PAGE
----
Right, right, right. I I'll tell you one last one that, that I think is just like, it solves a need. One team member came up with the idea of creating a little rack to put all of our flavors of sauces in right at the cast register, because what does everybody do when they come? They say, what kind of sauces do you have? And, and you have to go over like our five or six sauces. And so now right in front of the customer eye, while they're ordering, they can see we got Buffalo sauce, we got Polynesian, we've got Chick-fil-A sauce, and and they don't have to ask the question anymore. They know exactly what we have. And it just speeds up that transaction a little bit and yet shows care for the guest at the same time cuz you're anticipating his need.
Mark Graban (28m 51s):
Wow. So those, I I love those examples Now, you know, to, I'm, I'm curious then in terms of creating a culture, like earlier when I asked what's the need or the opportunity for lean, you already described sounds like, I'm guessing corporate culture that comes from the executives of, you know, if we're not improving, we're getting worse or, or thinking about keeping ahead of, of competitors in a really competitive dynamic industry. I'm, I'm curious for one, tell me if that assumption's correct and then secondly, you know, because you have all the owner operators running their own businesses as part of the Chick-fil-A brand and you know, how, how do you, how do you then influence owner operators to, to utilize lean practices and to engage people when it's not the top down?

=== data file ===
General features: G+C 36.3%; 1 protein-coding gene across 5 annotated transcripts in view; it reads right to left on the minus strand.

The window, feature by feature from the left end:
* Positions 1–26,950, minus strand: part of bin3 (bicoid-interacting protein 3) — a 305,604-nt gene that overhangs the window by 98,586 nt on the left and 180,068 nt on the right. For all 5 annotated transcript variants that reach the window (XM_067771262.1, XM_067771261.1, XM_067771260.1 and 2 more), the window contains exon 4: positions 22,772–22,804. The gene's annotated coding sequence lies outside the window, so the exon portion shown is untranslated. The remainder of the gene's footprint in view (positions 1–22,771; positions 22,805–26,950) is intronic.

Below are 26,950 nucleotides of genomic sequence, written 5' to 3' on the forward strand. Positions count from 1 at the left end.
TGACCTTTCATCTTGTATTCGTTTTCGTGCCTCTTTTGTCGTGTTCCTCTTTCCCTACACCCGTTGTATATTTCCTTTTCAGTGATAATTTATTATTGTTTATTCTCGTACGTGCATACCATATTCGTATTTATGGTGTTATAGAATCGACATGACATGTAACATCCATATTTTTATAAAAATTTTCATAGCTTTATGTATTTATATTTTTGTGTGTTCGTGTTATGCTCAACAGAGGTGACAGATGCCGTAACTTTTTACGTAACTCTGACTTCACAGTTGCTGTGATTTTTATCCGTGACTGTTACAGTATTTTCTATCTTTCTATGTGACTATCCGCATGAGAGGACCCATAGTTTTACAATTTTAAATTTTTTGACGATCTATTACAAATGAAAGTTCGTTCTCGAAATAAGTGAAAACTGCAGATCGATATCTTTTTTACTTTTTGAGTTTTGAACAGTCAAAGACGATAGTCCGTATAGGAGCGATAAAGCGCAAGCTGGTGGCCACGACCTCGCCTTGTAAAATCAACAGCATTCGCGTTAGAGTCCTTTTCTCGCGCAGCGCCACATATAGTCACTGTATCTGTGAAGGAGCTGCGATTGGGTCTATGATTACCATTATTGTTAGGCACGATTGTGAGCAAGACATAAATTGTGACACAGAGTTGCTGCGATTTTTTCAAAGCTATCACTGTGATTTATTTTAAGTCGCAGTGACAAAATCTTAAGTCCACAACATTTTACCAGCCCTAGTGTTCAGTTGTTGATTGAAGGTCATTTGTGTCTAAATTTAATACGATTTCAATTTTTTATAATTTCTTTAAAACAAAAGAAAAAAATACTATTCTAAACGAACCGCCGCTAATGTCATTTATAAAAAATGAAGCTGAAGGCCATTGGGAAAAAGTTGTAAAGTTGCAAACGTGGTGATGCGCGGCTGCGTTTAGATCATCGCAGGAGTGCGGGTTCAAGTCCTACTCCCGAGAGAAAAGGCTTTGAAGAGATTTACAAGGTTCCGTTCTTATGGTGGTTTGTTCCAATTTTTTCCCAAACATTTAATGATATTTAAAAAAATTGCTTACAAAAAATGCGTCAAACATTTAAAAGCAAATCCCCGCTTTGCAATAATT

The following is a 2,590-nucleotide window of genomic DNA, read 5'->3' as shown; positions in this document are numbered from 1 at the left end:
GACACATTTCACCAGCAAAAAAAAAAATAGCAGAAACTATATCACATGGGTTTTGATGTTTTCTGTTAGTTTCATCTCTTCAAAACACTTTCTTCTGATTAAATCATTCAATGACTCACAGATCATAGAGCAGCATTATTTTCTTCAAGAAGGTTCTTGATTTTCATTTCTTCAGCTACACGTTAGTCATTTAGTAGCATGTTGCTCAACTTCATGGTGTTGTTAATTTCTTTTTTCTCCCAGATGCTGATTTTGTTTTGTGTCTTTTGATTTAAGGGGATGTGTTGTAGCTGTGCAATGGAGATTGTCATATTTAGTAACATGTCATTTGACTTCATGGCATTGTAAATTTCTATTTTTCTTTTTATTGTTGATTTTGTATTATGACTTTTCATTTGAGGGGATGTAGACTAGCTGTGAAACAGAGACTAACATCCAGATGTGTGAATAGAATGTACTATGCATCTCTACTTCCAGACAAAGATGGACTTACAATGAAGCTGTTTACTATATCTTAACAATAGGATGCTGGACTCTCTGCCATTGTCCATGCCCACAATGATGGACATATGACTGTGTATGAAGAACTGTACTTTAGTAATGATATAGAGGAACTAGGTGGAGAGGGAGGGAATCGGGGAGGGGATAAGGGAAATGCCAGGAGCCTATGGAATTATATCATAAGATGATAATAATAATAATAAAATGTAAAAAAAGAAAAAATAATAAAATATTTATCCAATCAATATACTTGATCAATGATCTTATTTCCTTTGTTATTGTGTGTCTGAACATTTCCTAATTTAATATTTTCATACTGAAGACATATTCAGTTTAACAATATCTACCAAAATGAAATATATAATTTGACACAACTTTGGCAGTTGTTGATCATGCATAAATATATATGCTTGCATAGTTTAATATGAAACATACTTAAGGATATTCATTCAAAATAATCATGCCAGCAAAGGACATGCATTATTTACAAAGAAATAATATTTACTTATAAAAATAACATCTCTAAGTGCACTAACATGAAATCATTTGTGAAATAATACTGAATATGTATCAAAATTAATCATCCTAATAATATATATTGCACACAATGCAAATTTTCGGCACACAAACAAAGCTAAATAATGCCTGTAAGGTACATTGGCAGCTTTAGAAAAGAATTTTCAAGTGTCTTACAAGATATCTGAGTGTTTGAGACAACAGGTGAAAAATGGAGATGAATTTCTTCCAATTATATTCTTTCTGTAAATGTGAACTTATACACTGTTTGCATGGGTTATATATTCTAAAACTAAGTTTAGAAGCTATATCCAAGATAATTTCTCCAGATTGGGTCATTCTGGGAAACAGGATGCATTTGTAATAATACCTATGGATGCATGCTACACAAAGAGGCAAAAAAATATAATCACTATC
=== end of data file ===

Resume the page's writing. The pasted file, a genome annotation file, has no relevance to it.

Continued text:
Mark Graban (29m 43s):
Well maybe I'm asking too many questions altogether, so maybe it's a step back. Thoughts on sort of the leadership that comes from corporate around never being satisfied. You can elaborate on that first.
David Reid (29m 58s):
Okay, good question. So I think, I think we have a culture of let's satisfy the customer. And so however we can improve to do that better, it is really table stakes. It like to be hired and you say, well how did that happen? I, I don't, we had an inspiring founder true at Kathy who was all about the customer. He chose operators to be in partnership with who were gonna take care of their customers. He hired staff who were gonna take care of the operators so they could take care of the customers. And then these operators went out and have selected team members who have that heart to begin with.
David Reid (30m 40s):